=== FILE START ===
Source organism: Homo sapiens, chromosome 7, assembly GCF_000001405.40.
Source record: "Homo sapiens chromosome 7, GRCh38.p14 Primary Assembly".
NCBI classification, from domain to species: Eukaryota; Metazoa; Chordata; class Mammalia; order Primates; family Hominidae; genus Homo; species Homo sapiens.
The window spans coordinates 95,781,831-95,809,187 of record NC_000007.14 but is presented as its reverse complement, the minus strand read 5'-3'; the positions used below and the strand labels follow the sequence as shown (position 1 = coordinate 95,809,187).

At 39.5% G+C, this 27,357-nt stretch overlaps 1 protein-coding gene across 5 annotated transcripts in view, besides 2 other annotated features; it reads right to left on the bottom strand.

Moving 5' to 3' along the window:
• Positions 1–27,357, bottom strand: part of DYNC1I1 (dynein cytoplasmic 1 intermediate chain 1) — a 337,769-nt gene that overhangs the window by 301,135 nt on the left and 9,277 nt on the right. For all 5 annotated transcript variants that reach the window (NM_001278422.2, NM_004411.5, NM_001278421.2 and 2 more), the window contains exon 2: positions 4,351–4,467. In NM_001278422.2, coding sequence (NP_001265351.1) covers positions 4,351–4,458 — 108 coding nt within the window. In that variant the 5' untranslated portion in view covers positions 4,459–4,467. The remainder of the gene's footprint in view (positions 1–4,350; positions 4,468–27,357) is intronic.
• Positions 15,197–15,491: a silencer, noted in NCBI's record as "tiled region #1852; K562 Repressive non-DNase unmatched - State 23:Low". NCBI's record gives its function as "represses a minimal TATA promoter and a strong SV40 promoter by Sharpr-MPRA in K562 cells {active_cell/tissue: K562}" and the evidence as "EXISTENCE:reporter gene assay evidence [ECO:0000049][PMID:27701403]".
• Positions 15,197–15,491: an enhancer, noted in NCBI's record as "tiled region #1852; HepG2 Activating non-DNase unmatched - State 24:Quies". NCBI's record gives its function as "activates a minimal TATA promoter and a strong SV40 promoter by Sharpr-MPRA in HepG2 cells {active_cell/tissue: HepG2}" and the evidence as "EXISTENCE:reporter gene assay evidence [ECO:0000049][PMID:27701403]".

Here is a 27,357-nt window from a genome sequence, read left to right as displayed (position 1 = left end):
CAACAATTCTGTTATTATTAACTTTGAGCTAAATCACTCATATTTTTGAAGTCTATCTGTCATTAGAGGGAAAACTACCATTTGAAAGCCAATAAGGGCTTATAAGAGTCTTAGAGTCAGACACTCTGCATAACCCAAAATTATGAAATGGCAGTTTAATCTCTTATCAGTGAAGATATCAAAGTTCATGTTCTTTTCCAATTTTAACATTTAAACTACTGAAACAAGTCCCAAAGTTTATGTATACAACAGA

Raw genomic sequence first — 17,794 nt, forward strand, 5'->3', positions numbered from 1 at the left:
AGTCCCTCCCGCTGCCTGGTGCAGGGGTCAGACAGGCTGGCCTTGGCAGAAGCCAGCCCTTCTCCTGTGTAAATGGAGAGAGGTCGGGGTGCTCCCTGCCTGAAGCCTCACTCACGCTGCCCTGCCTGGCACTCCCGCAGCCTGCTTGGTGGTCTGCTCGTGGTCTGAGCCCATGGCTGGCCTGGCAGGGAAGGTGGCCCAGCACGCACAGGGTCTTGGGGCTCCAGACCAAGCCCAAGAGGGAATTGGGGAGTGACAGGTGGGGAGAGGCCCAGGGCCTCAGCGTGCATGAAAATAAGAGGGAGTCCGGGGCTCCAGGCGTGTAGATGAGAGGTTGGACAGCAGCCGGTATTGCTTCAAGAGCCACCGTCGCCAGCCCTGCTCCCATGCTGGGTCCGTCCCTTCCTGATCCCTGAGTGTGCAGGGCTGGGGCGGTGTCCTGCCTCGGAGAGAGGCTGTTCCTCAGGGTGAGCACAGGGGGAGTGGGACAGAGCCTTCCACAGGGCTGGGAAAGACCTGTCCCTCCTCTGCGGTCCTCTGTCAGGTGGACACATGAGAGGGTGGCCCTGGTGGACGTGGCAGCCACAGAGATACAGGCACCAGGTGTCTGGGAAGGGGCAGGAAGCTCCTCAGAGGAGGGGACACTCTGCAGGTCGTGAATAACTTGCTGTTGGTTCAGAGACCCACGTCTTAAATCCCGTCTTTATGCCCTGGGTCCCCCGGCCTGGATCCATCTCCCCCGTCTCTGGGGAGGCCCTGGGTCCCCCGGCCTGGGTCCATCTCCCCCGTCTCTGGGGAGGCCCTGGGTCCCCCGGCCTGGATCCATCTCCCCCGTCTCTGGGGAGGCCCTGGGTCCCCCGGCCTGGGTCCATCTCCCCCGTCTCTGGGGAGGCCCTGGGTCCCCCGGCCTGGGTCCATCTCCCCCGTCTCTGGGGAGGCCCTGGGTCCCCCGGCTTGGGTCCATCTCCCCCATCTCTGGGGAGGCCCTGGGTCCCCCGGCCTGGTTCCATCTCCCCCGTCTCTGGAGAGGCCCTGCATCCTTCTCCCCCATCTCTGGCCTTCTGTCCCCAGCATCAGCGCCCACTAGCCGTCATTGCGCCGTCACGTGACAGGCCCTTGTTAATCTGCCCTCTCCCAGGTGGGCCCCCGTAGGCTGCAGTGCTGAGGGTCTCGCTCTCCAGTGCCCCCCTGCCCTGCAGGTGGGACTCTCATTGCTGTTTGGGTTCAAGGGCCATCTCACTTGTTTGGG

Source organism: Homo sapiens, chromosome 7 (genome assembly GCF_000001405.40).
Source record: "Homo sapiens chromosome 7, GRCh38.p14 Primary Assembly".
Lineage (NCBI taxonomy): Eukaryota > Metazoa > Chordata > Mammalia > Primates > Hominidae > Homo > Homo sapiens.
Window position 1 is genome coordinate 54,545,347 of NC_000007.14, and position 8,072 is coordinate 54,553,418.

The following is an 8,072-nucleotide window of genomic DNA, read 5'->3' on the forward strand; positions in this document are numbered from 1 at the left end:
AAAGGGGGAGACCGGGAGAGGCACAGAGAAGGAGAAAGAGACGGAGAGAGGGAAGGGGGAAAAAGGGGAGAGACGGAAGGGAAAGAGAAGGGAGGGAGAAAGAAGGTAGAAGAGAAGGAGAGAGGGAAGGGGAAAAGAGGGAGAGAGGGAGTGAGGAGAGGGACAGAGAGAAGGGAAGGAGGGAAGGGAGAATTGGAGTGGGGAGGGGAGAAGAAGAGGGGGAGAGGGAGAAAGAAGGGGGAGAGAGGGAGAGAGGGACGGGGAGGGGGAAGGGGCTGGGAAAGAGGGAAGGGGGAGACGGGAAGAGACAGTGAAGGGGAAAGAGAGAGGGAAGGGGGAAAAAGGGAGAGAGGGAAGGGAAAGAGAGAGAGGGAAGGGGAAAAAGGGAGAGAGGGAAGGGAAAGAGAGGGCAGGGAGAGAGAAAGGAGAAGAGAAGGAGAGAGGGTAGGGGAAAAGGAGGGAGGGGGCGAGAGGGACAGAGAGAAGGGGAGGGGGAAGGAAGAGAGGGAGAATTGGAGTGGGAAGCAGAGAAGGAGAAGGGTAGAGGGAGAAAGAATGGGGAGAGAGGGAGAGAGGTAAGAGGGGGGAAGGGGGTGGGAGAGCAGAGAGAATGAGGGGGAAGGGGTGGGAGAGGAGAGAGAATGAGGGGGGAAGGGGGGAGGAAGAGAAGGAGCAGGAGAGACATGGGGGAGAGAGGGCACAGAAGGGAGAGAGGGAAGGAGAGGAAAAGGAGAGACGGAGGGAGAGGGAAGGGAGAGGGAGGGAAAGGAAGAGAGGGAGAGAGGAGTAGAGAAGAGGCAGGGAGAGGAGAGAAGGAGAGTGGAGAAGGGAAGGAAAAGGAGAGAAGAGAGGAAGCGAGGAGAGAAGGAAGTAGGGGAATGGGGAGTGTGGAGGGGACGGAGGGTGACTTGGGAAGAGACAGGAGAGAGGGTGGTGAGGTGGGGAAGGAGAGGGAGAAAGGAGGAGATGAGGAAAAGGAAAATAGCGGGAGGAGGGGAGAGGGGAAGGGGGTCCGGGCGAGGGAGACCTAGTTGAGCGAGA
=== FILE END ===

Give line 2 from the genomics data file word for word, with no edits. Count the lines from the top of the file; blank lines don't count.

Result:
Source record: "Homo sapiens chromosome 7, GRCh38.p14 Primary Assembly".